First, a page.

With regard to criminal cannibalism (Jeffrey Dahmer and his ilk), I was less interested in the overhashed and gory details of the crimes than the reasons for our enthrallment with the overhashed and gory details. This is not a book that explores the minds of our so-called cannibal killers, though it does seem that instances of cannibalism-related crime may be on the uptick. I've also taken a hard line on sensationalism by highlighting and differentiating between physical evidence, ethno-history, unfounded information, and horse feathers.
In the pages ahead, you will encounter everything from cannibalism in utero to placenta-munching mothers who carry on a remarkably rich tradition of medicinal cannibalism. Yes, the ick factor is high, but I hope you'll find this journey as fascinating and unusual as I have—a journey whose goal is to allow us to better understand the complexity of our natural world and the long and often blood-spattered history of our species.
With this in mind, why not grab a glass of red wine, and let's get started.3
1 In the 1940s and 1950s Fanny Farmer was the largest producer of candy in the U.S.
2 When Psycho opened on June 16, 1960, it was an instant hit, with long lines outside theaters and broken box office records all over the world. More than 50 years later the film is remembered best for its famous shower scene, one which reportedly caused many of our Greatest Generation to develop some degree of ablutophobia, the fear of bathing (from the Latin abluere, "to wash off"). Few theatergoers realized that the "blood" in Psycho was actually the popular chocolate syrup, Bosco (a fact the company somehow neglected to mention in their ads and TV commercials).
3 For suitable background music, for starters I suggest "Timothy", the catchy one-hit-wonder by The Buoys. The song, written by Rupert Holmes ("The Piña Colada Song"), tells the tale of three trapped miners, two of whom survive by eating the title character. In 1971 "Timothy" reached number 17 on the Billboard Top 100, even though many major radio stations refused to play it. In an unsuccessful attempt to reverse the ban, executives at Scepter Records began circulating a rumor that Timothy was actually a mule.
1: Animal the Cannibal
Cannibals prefer those who have no spines.
—Polish science fiction writer Stanislaw Lem, Holiday, 1963
I was knee-deep in a temporary pond that seemed to be composed of equal parts rainwater and cow shit when the cannibals began nibbling on my leg hair.
"If you stand still for long enough, they'll definitely nip you," came a voice from the shore.
The "they" were cannibalistic spadefoot toad larvae (commonly known as tadpoles) and the warning had come from Dr. David Pfennig, a biology professor at the University of North Carolina who had been studying these toads in Arizona's Chiricahua Mountains for more than 20 years.
At Pfennig's invitation, I had arrived at the American Museum of Natural History's Southwestern Research Station in mid-July—just after the early-summer monsoons had turned cattle wallows into nursery ponds and newly hatched tadpoles into cannibals. But the real reason I had come to the ancestral land of Cochise and the Chiricahua Apaches wasn't because the tadpoles were eating each other. It was because some of them weren't eating each other. In fact, when this particular brood had hatched about a week earlier, they were all omnivores, feeding on plankton and the suspended organic matter referred to in higher-class journals as "detritus." Then, two or three days later, something peculiar took place. Some of the tiny amphibians experienced dramatic growth spurts, their bodies ballooning in size overnight. Now, as I waded, scoop-net in hand, through Sky Ranch Pond (a slimy-bottomed mud hole with delusions of grandeur), the pumped-up proto-toads were four or five times larger than their poop-nibbling brethren.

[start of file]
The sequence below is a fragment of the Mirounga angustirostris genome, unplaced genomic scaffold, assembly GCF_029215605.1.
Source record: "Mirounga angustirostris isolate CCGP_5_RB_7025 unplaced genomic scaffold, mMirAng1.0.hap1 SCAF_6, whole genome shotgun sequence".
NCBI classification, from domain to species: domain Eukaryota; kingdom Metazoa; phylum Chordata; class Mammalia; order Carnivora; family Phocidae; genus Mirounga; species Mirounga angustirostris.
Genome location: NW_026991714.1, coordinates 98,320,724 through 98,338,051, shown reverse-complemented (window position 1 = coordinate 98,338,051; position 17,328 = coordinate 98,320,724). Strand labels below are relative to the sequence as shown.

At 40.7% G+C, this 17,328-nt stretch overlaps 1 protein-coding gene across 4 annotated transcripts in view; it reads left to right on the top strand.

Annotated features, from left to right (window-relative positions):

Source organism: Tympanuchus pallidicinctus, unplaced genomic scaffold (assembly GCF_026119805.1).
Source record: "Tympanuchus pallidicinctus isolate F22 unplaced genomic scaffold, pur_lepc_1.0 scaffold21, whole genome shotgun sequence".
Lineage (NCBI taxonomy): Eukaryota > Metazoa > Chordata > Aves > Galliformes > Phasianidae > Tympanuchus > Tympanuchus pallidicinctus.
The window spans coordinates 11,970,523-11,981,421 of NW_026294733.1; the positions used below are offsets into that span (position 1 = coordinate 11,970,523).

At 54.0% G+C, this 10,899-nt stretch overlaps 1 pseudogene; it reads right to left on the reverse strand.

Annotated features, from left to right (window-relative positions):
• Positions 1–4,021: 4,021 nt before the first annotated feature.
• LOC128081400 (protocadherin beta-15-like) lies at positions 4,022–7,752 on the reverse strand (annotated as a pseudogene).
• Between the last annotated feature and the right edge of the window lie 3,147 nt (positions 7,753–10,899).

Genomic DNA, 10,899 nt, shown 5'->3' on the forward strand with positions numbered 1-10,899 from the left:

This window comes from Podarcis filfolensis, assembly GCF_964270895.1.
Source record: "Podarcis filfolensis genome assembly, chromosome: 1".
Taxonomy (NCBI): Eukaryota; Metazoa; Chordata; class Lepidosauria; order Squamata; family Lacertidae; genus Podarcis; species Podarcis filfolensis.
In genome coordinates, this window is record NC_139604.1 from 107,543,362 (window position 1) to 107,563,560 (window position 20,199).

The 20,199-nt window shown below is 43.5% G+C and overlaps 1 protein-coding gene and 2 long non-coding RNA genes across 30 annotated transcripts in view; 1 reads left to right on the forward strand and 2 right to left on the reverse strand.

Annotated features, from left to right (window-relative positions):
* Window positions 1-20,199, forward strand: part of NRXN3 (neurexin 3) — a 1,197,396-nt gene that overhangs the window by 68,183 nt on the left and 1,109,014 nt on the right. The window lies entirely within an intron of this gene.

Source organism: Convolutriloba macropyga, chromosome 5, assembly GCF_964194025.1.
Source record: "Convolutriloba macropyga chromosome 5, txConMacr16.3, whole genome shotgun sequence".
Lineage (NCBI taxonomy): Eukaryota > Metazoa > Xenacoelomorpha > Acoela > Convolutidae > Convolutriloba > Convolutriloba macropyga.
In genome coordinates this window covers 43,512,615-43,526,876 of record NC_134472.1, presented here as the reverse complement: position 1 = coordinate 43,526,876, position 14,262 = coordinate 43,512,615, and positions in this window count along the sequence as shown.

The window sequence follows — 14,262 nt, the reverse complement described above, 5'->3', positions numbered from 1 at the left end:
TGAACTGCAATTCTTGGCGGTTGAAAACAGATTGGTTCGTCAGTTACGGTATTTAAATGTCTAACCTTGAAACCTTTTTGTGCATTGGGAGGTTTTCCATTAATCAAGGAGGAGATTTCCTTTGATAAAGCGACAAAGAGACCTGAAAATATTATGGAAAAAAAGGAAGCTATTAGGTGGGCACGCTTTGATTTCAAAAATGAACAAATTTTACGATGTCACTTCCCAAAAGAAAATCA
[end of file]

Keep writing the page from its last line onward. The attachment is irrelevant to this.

"These look like two different species," I said, examining a handful of tadpoles that I'd just scooped up. I also noted that the larger individuals were light tan in color while the little guys had bodies flecked with dark green.
"Initially, people thought they were different species," Pfennig replied.
Using a magnifying glass to get a better look at my squirmy captives, I saw that the differences went beyond body size and color. The larger tadpoles were also sporting powerful tails and serious-looking beaks.
"Yikes, nice choppers," I commented, always the scientist.
"They're made of keratin," Pfennig said. This was the same tough, structural protein found in our nails and hair.
Later, while comparing the two tadpole morphs under a dissecting 'scope, I saw that behind a set of frilly lips, the flat keratinous plates (which worked fine for detritus dining) had been transformed into a jack-o-lantern row of sharp-edged teeth in the cannibalistic forms. It was also evident that the jaw muscles were significantly enlarged in the cannibals, especially the jaw-closing levator mandibulae, whose bulging appearance reminded me of a kid with six pieces of Dubble Bubble jammed into each cheek (a dangerous behavior I only rarely attempt anymore ). Studies had shown that myofibers, the cells making up these muscles, were larger and greater in number (or hypertrophied and hyperplasious, respectively)—producing a more powerful bite. Of course, the extra bite force was necessary because, beyond latching onto the occasional unshaved human leg, these critters were using bulked-up bodies and the weaponry that accompanied it to subdue and consume their omnivorous pondmates.